Tuesday, August 26, 2008

flavor mac and trac



Lugging hot peppers and wax and people calling names, the box of salt and stew gave three high fives and went to the store for some rock salt clever and big. It started to rain on the way, the way it would do if you stopped to think about it, and nobody said anything about it, just walked and took cream camera pictures, laughed, and stopped doing all those things. They coughed and struck noon, lunched on gold beans, nothing more today. Nothing more.

A door opened for no reason at all.

Everyone took one cabbage each, one that wasn't really a cabbage, and threw it at other non-cabbage cabbages, gave pork to the doctor to eat, who would then eat it and proclaim angrily things. It's a soup, it's a shirt of pork, a suit of pork, no one stopped it from being pork. The doctor called her mother, her mother called the plumber, and the seven deadly sins called me late for dinner.

“View this ridiculous red,” said Fred to his glove. The doctor made a weapon of her boxes, looked like a canny kind of trumpet. This is where everyone made ducks out of ducklings, in 20 years or so of deep thought.

There was a front door and a side door, and the doctor had made a soda and fizz, or a fizz and giraffe, or a fizz. The doctor and her mother and the man called Fred.

It's time for a picnic. The end is nearly near. My heart is putridly forgetful about things like this, that, and more. More. Sugar, seven men, me, seven men, sugar, sugar, sugar, and me. Seven of them went home with bruised behinds, took pills made of garlic and toffee cod, stood on crates, used their eyes for the last ten seconds of the time, before cutting them with porridges and suit flares. They coughed and hoped no one heard.


The flavor was red and brown spotted, rectangular and solidly built, with red lips and brown sauces cutting upward and around in flayed engines. It looked to the doctor and such like a gold red hat of cotton moth men belief systems. She stood on clubs and splinters, waited for a cough reset, so she could have a talk with the glove of Fred and Fred's thoughts. Such things were old and green and not enough time was devoted to them.

“Snooky,” said the mother and her two ass-riding cob doggers. “Shut the sans sauce cat, gut the worms, and produce nausea cat planes for clasping!” She did three somersaults in my mind, although not in anyone else's, and I immediately recognized this. That's not important.

The doctor, who was wearing yellow stains of cat, said in reply, “The check is in the mail, the rain is of cheese and cloth, mostly cheesecloth really, and I hate you and all that you touch.” She patted her clasps, which were too tight.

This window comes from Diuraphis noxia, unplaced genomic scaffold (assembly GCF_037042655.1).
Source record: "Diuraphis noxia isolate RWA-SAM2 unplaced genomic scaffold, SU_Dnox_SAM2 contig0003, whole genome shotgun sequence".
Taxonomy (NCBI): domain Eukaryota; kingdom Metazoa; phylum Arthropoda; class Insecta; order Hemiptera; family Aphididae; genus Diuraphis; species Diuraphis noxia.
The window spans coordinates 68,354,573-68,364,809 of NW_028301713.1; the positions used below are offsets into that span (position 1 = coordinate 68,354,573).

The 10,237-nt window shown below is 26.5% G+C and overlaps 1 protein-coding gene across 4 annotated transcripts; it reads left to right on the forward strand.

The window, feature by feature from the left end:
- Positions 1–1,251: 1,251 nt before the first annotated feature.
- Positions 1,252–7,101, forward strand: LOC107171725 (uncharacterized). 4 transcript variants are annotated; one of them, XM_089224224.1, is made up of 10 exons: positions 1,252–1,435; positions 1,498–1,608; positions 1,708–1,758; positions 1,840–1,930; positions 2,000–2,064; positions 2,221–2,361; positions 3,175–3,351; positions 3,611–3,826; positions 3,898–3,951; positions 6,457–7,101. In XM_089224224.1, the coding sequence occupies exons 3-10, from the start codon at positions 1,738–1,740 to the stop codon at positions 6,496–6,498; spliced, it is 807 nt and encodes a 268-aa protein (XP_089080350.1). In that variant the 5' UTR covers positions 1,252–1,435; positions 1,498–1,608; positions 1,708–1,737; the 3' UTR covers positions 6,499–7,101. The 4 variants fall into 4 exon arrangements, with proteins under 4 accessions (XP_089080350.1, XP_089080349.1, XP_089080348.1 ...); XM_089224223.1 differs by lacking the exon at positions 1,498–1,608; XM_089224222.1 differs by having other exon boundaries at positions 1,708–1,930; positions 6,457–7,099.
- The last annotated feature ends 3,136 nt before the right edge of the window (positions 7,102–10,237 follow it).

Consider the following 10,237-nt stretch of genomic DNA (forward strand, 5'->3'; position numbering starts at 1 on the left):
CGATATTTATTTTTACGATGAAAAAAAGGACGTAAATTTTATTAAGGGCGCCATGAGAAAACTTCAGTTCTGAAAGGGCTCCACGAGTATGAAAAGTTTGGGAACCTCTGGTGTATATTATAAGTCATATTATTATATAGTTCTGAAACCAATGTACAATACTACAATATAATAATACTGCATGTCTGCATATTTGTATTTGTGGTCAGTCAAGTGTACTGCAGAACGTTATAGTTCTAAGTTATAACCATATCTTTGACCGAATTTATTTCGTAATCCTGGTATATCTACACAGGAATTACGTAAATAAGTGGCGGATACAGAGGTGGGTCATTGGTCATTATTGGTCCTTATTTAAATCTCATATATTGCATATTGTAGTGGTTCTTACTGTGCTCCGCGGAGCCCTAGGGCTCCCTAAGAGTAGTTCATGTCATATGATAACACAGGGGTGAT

A flayed old cat man, grandfather, sir gauntlet type of creep, old and flayed, stayed quiet for the first few things said, about 20 minutes. He then twirled, but only once, and gave roof-of-mouth blessings at loud intervals. His crack showed its essence and ballooned the dog pile to dust boats, making everyone uncomfortable, but not me, who wasn't even there. It's hard to say if that is important or not, so I will not say.

Golden spaniel chilled a clock of lox bats, threw ducks in the sandwich, which quacked cries of duck doom, polluted the norm. We let go of doctor's head, which was in a clamp of toothpaste and iron. She nodded and stopped nodding, and her mother did not nod.

The doctor's mother waited for everyone to stop moving, which was bound to happen, and then whipped out a red card with sordid concepts, blinked quickly and in mesmeric patterns, cut each of the people present a shot long way with paper, and replied to no one, “The bologna sandwich is stupid. Don't try to weasel out of this. I am short and cupid.” She ducked for hours and no one noticed any longer.

There were sorts of pants I cannot mention.


Gobs of second cut from grass paper dot the dots of cloth waning the true feelings of my aunt Selma. Selma shines in these matters, like a clucking bar graph, and she waits until no one thinks she's worth anything to give fingers. That's the way with her fingers. Selma is crass and cold sometimes.

The dog and Selma didn't get along. They clubbed a mother's uncle and cried about it, but no one saw crackers. That's the kind of face we were wearing and speaking about at the time, and I'm not ashamed. I died a little heart clock waiter boil, and Selma slipped on dog wire and Tabasco sauce before continuing on her rant and wire hanger business. I was grateful for her head lure.

“Shine black cloths in the Seth weapon,” she said under my breath, “then cup the dog lover's old frog breath mitt sense,” and furthermore, she also said, “good chapping lad friend. Cook and don't cook all of the time.” The time, the time.

The brown, the orange. The bait, the lure. The shed cackle.

I wait and don't think, then Selma comes and gives me marbles, and I roll them down and up, more successfully down, and think about proper etiquette. I am made of half-onions and onion halves. It is not the time to remember the doctor yet. Cummerbund head and cloth tapestry, the axle is black and faced. I eat heads of duck.

Selma is right there, being auntish and peckish and prude, cupping her globs of module staff. I whisk her away for a while.

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